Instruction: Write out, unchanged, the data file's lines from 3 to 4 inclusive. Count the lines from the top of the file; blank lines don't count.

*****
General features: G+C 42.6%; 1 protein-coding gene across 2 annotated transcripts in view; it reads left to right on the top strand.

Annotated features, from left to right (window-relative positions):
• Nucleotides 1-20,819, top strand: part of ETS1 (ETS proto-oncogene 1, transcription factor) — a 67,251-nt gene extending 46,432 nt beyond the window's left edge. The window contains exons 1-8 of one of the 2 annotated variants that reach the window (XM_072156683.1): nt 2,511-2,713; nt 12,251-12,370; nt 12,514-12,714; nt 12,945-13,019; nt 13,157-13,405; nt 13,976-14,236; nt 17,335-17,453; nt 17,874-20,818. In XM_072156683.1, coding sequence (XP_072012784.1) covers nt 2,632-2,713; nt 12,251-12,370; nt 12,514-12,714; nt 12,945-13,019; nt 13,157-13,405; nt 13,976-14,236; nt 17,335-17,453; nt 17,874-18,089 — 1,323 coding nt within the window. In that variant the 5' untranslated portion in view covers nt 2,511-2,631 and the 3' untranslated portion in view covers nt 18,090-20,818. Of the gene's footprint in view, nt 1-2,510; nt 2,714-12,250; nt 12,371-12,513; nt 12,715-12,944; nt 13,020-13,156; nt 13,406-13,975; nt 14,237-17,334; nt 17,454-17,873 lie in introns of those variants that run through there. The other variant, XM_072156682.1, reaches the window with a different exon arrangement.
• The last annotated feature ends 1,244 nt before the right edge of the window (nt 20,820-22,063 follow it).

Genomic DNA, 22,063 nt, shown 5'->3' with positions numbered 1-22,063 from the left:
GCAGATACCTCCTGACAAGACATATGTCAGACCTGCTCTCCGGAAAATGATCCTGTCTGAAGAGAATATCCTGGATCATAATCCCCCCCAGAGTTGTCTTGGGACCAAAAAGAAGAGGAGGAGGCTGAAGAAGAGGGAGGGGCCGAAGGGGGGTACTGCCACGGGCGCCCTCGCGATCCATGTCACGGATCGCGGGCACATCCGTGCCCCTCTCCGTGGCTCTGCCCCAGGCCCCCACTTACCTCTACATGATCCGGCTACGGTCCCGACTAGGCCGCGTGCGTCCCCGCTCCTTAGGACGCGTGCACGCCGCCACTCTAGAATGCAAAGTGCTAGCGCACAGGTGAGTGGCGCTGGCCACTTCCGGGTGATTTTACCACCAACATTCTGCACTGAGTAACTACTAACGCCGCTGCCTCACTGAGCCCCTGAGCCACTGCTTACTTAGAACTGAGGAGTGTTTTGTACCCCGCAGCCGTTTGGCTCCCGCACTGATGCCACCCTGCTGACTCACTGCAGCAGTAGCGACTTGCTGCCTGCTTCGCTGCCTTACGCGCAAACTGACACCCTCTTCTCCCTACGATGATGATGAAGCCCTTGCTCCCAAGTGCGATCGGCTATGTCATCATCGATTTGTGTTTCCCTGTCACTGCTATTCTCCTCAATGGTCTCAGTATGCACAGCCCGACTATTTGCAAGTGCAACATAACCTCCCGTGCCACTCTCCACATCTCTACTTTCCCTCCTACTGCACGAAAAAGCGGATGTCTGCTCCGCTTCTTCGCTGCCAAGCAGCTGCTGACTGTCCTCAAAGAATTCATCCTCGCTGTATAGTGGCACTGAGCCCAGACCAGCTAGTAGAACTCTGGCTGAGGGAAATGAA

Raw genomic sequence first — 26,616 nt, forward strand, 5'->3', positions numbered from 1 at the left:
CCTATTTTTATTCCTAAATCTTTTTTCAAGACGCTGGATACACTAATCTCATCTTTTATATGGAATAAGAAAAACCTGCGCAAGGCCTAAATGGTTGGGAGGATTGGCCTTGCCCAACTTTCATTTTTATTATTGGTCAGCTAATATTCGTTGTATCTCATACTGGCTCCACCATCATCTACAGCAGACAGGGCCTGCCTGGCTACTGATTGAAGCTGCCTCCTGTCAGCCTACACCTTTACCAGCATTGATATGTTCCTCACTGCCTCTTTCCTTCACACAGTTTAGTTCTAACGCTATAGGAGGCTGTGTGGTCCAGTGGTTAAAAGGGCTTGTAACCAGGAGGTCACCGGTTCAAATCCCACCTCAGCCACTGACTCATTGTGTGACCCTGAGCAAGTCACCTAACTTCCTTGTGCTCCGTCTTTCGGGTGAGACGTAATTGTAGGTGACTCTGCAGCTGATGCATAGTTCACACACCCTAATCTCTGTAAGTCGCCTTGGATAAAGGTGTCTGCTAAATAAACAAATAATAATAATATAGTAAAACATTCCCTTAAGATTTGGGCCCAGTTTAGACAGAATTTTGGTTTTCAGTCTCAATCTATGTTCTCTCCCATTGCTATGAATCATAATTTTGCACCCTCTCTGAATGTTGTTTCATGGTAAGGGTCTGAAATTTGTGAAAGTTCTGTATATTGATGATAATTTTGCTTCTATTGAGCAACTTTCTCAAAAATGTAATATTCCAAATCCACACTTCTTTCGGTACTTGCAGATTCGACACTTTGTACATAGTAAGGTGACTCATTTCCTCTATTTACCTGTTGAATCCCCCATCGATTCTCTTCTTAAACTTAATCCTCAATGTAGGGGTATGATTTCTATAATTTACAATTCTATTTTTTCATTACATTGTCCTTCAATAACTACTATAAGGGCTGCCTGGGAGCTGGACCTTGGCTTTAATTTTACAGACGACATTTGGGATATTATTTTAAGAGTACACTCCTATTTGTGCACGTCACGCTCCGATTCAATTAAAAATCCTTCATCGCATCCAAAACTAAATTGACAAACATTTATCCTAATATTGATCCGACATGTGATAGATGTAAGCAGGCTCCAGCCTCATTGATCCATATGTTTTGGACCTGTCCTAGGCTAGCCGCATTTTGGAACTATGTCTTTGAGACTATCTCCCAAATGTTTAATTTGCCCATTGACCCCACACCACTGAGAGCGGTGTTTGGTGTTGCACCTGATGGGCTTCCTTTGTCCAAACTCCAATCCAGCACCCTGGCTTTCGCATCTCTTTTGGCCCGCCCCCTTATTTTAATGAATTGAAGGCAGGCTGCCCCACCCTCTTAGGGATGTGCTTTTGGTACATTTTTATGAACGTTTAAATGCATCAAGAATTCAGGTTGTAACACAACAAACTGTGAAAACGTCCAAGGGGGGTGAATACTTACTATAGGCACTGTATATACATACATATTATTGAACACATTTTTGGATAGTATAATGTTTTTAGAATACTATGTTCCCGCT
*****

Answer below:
• Nucleotides 1-20,819, top strand: part of ETS1 (ETS proto-oncogene 1, transcription factor) — a 67,251-nt gene extending 46,432 nt beyond the window's left edge. The window contains exons 1-8 of one of the 2 annotated variants that reach the window (XM_072156683.1): nt 2,511-2,713; nt 12,251-12,370; nt 12,514-12,714; nt 12,945-13,019; nt 13,157-13,405; nt 13,976-14,236; nt 17,335-17,453; nt 17,874-20,818. In XM_072156683.1, coding sequence (XP_072012784.1) covers nt 2,632-2,713; nt 12,251-12,370; nt 12,514-12,714; nt 12,945-13,019; nt 13,157-13,405; nt 13,976-14,236; nt 17,335-17,453; nt 17,874-18,089 — 1,323 coding nt within the window. In that variant the 5' untranslated portion in view covers nt 2,511-2,631 and the 3' untranslated portion in view covers nt 18,090-20,818. Of the gene's footprint in view, nt 1-2,510; nt 2,714-12,250; nt 12,371-12,513; nt 12,715-12,944; nt 13,020-13,156; nt 13,406-13,975; nt 14,237-17,334; nt 17,454-17,873 lie in introns of those variants that run through there. The other variant, XM_072156682.1, reaches the window with a different exon arrangement.
• The last annotated feature ends 1,244 nt before the right edge of the window (nt 20,820-22,063 follow it).